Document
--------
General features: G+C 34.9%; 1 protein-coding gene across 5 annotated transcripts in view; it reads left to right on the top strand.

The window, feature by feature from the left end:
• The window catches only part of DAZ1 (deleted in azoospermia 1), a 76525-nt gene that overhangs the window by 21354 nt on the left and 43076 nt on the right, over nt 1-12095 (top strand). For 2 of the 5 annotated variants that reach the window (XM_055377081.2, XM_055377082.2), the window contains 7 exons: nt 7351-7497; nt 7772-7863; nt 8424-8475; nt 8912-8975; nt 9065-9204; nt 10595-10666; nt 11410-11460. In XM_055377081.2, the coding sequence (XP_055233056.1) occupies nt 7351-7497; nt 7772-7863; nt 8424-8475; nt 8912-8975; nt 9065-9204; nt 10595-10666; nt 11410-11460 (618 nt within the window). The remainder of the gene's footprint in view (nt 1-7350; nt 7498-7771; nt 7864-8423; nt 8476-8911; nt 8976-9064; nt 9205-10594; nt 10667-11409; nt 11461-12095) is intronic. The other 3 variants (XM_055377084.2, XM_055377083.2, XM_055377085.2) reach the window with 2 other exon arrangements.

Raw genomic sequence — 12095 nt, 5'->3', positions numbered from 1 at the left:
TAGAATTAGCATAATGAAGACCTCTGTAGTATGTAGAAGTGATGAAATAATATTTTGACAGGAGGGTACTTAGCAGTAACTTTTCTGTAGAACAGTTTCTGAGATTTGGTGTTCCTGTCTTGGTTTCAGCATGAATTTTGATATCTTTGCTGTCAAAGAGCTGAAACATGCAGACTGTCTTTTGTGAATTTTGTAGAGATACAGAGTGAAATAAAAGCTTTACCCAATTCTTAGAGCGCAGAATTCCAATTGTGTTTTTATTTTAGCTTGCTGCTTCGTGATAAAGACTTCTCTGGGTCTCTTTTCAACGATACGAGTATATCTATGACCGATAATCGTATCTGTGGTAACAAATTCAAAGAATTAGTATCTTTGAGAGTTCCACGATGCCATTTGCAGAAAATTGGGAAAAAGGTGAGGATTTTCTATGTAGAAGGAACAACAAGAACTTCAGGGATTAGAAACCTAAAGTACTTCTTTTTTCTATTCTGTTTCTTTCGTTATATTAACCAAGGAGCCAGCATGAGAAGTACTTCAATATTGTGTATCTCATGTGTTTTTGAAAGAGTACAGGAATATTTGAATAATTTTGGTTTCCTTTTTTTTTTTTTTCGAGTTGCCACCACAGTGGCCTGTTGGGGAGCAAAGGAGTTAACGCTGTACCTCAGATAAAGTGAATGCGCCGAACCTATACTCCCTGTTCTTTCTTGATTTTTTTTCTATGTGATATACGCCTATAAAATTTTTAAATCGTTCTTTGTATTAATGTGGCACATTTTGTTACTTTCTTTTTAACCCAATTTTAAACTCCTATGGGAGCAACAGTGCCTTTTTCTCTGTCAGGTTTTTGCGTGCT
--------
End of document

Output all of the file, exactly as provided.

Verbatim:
General features: G+C 34.9%; 1 protein-coding gene across 5 annotated transcripts in view; it reads left to right on the top strand.

The window, feature by feature from the left end:
• The window catches only part of DAZ1 (deleted in azoospermia 1), a 76525-nt gene that overhangs the window by 21354 nt on the left and 43076 nt on the right, over nt 1-12095 (top strand). For 2 of the 5 annotated variants that reach the window (XM_055377081.2, XM_055377082.2), the window contains 7 exons: nt 7351-7497; nt 7772-7863; nt 8424-8475; nt 8912-8975; nt 9065-9204; nt 10595-10666; nt 11410-11460. In XM_055377081.2, the coding sequence (XP_055233056.1) occupies nt 7351-7497; nt 7772-7863; nt 8424-8475; nt 8912-8975; nt 9065-9204; nt 10595-10666; nt 11410-11460 (618 nt within the window). The remainder of the gene's footprint in view (nt 1-7350; nt 7498-7771; nt 7864-8423; nt 8476-8911; nt 8976-9064; nt 9205-10594; nt 10667-11409; nt 11461-12095) is intronic. The other 3 variants (XM_055377084.2, XM_055377083.2, XM_055377085.2) reach the window with 2 other exon arrangements.

Raw genomic sequence — 12095 nt, 5'->3', positions numbered from 1 at the left:
TAGAATTAGCATAATGAAGACCTCTGTAGTATGTAGAAGTGATGAAATAATATTTTGACAGGAGGGTACTTAGCAGTAACTTTTCTGTAGAACAGTTTCTGAGATTTGGTGTTCCTGTCTTGGTTTCAGCATGAATTTTGATATCTTTGCTGTCAAAGAGCTGAAACATGCAGACTGTCTTTTGTGAATTTTGTAGAGATACAGAGTGAAATAAAAGCTTTACCCAATTCTTAGAGCGCAGAATTCCAATTGTGTTTTTATTTTAGCTTGCTGCTTCGTGATAAAGACTTCTCTGGGTCTCTTTTCAACGATACGAGTATATCTATGACCGATAATCGTATCTGTGGTAACAAATTCAAAGAATTAGTATCTTTGAGAGTTCCACGATGCCATTTGCAGAAAATTGGGAAAAAGGTGAGGATTTTCTATGTAGAAGGAACAACAAGAACTTCAGGGATTAGAAACCTAAAGTACTTCTTTTTTCTATTCTGTTTCTTTCGTTATATTAACCAAGGAGCCAGCATGAGAAGTACTTCAATATTGTGTATCTCATGTGTTTTTGAAAGAGTACAGGAATATTTGAATAATTTTGGTTTCCTTTTTTTTTTTTTTCGAGTTGCCACCACAGTGGCCTGTTGGGGAGCAAAGGAGTTAACGCTGTACCTCAGATAAAGTGAATGCGCCGAACCTATACTCCCTGTTCTTTCTTGATTTTTTTTCTATGTGATATACGCCTATAAAATTTTTAAATCGTTCTTTGTATTAATGTGGCACATTTTGTTACTTTCTTTTTAACCCAATTTTAAACTCCTATGGGAGCAACAGTGCCTTTTTCTCTGTCAGGTTTTTGCGTGCT